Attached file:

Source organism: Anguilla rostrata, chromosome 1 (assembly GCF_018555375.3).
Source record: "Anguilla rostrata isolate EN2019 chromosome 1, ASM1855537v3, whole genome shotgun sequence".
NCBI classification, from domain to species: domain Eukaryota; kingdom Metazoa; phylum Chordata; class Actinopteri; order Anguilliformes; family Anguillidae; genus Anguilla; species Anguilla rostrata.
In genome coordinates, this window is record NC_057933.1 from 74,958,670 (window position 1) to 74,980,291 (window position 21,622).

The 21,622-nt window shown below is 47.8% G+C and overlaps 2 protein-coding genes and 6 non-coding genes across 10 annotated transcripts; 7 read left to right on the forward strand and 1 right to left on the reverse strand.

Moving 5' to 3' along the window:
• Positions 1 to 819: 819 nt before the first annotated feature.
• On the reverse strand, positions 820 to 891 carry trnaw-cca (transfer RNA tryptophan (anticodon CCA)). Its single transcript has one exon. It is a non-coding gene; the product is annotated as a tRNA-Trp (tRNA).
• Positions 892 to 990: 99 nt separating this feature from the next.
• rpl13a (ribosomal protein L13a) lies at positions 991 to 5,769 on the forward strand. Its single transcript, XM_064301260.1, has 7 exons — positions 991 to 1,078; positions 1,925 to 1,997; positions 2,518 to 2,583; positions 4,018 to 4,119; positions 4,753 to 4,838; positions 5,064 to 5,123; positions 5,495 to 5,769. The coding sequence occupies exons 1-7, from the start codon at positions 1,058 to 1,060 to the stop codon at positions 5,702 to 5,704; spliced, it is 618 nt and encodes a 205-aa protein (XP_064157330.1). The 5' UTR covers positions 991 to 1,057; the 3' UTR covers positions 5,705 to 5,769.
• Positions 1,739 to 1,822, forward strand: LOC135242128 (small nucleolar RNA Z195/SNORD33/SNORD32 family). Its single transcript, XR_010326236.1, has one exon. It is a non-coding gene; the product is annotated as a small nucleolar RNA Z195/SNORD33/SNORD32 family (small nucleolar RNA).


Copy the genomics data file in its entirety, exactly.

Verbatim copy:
Source organism: Anguilla rostrata, chromosome 1 (assembly GCF_018555375.3).
Source record: "Anguilla rostrata isolate EN2019 chromosome 1, ASM1855537v3, whole genome shotgun sequence".
NCBI classification, from domain to species: domain Eukaryota; kingdom Metazoa; phylum Chordata; class Actinopteri; order Anguilliformes; family Anguillidae; genus Anguilla; species Anguilla rostrata.
In genome coordinates, this window is record NC_057933.1 from 74,958,670 (window position 1) to 74,980,291 (window position 21,622).

The 21,622-nt window shown below is 47.8% G+C and overlaps 2 protein-coding genes and 6 non-coding genes across 10 annotated transcripts; 7 read left to right on the forward strand and 1 right to left on the reverse strand.

Moving 5' to 3' along the window:
• Positions 1 to 819: 819 nt before the first annotated feature.
• On the reverse strand, positions 820 to 891 carry trnaw-cca (transfer RNA tryptophan (anticodon CCA)). Its single transcript has one exon. It is a non-coding gene; the product is annotated as a tRNA-Trp (tRNA).
• Positions 892 to 990: 99 nt separating this feature from the next.
• rpl13a (ribosomal protein L13a) lies at positions 991 to 5,769 on the forward strand. Its single transcript, XM_064301260.1, has 7 exons — positions 991 to 1,078; positions 1,925 to 1,997; positions 2,518 to 2,583; positions 4,018 to 4,119; positions 4,753 to 4,838; positions 5,064 to 5,123; positions 5,495 to 5,769. The coding sequence occupies exons 1-7, from the start codon at positions 1,058 to 1,060 to the stop codon at positions 5,702 to 5,704; spliced, it is 618 nt and encodes a 205-aa protein (XP_064157330.1). The 5' UTR covers positions 991 to 1,057; the 3' UTR covers positions 5,705 to 5,769.
• Positions 1,739 to 1,822, forward strand: LOC135242128 (small nucleolar RNA Z195/SNORD33/SNORD32 family). Its single transcript, XR_010326236.1, has one exon. It is a non-coding gene; the product is annotated as a small nucleolar RNA Z195/SNORD33/SNORD32 family (small nucleolar RNA).